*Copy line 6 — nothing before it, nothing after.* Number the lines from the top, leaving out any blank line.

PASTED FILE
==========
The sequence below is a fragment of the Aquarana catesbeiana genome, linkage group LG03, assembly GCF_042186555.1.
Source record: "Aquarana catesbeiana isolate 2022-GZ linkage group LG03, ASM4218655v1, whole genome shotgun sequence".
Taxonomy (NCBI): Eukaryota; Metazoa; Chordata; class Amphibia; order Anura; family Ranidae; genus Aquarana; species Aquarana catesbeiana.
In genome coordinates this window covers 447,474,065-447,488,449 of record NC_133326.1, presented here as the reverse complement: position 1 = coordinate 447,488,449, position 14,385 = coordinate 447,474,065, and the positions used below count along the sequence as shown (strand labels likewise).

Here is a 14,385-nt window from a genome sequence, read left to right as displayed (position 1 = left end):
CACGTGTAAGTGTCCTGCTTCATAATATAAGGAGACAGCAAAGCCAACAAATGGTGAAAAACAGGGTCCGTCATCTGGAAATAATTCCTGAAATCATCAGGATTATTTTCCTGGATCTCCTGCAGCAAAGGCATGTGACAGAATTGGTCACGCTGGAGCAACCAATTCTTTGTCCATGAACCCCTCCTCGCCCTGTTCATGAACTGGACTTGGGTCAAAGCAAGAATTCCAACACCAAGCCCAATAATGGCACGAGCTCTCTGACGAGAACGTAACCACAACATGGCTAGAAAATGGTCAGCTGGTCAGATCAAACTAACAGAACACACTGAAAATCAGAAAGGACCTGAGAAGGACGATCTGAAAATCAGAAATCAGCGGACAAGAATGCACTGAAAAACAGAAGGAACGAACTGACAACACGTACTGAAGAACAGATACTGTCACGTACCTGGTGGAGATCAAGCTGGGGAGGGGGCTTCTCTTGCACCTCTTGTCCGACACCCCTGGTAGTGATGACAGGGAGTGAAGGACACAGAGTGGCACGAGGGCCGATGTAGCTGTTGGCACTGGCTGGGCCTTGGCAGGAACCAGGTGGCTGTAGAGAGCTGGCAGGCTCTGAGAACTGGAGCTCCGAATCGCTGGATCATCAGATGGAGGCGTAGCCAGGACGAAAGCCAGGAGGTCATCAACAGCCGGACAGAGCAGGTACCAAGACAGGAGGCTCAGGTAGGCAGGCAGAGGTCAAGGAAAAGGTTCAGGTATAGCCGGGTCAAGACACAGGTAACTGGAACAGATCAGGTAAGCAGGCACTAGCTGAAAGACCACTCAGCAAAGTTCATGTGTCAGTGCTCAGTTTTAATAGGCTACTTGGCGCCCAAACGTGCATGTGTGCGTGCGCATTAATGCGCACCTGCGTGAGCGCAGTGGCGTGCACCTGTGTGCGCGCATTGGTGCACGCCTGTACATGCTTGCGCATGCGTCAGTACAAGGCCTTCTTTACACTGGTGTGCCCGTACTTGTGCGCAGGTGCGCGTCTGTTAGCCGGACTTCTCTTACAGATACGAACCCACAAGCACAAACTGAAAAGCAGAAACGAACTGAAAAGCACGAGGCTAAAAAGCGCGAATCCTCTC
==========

CACGTGTAAGTGTCCTGCTTCATAATATAAGGAGACAGCAAAGCCAACAAATGGTGAAAAACAGGGTCCGTCATCTGGAAATAATTCCTGAAATCATCAGGATTATTTTCCTGGATCTCCTGCAGCAAAGGCATGTGACAGAATTGGTCACGCTGGAGCAACCAATTCTTTGTCCATGAACCCCTCCTCGCCCTGTTCATGAACTGGACTTGGGTCAAAGCAAGAATTCCAACACCAAGCCCAATAATGGCACGAGCTCTCTGACGAGAACGTAACCACAACATGGCTAGAAAATGGTCAGCTGGTCAGATCAAACTAACAGAACACACTGAAAATCAGAAAGGACCTGAGAAGGACGATCTGAAAATCAGAAATCAGCGGACAAGAATGCACTGAAAAACAGAAGGAACGAACTGACAACACGTACTGAAGAACAGATACTGTCACGTACCTGGTGGAGATCAAGCTGGGGAGGGGGCTTCTCTTGCACCTCTTGTCCGACACCCCTGGTAGTGATGACAGGGAGTGAAGGACACAGAGTGGCACGAGGGCCGATGTAGCTGTTGGCACTGGCTGGGCCTTGGCAGGAACCAGGTGGCTGTAGAGAGCTGGCAGGCTCTGAGAACTGGAGCTCCGAATCGCTGGATCATCAGATGGAGGCGTAGCCAGGACGAAAGCCAGGAGGTCATCAACAGCCGGACAGAGCAGGTACCAAGACAGGAGGCTCAGGTAGGCAGGCAGAGGTCAAGGAAAAGGTTCAGGTATAGCCGGGTCAAGACACAGGTAACTGGAACAGATCAGGTAAGCAGGCACTAGCTGAAAGACCACTCAGCAAAGTTCATGTGTCAGTGCTCAGTTTTAATAGGCTACTTGGCGCCCAAACGTGCATGTGTGCGTGCGCATTAATGCGCACCTGCGTGAGCGCAGTGGCGTGCACCTGTGTGCGCGCATTGGTGCACGCCTGTACATGCTTGCGCATGCGTCAGTACAAGGCCTTCTTTACACTGGTGTGCCCGTACTTGTGCGCAGGTGCGCGTCTGTTAGCCGGACTTCTCTTACAGATACGAACCCACAAGCACAAACTGAAAAGCAGAAACGAACTGAAAAGCACGAGGCTAAAAAGCGCGAATCCTCTC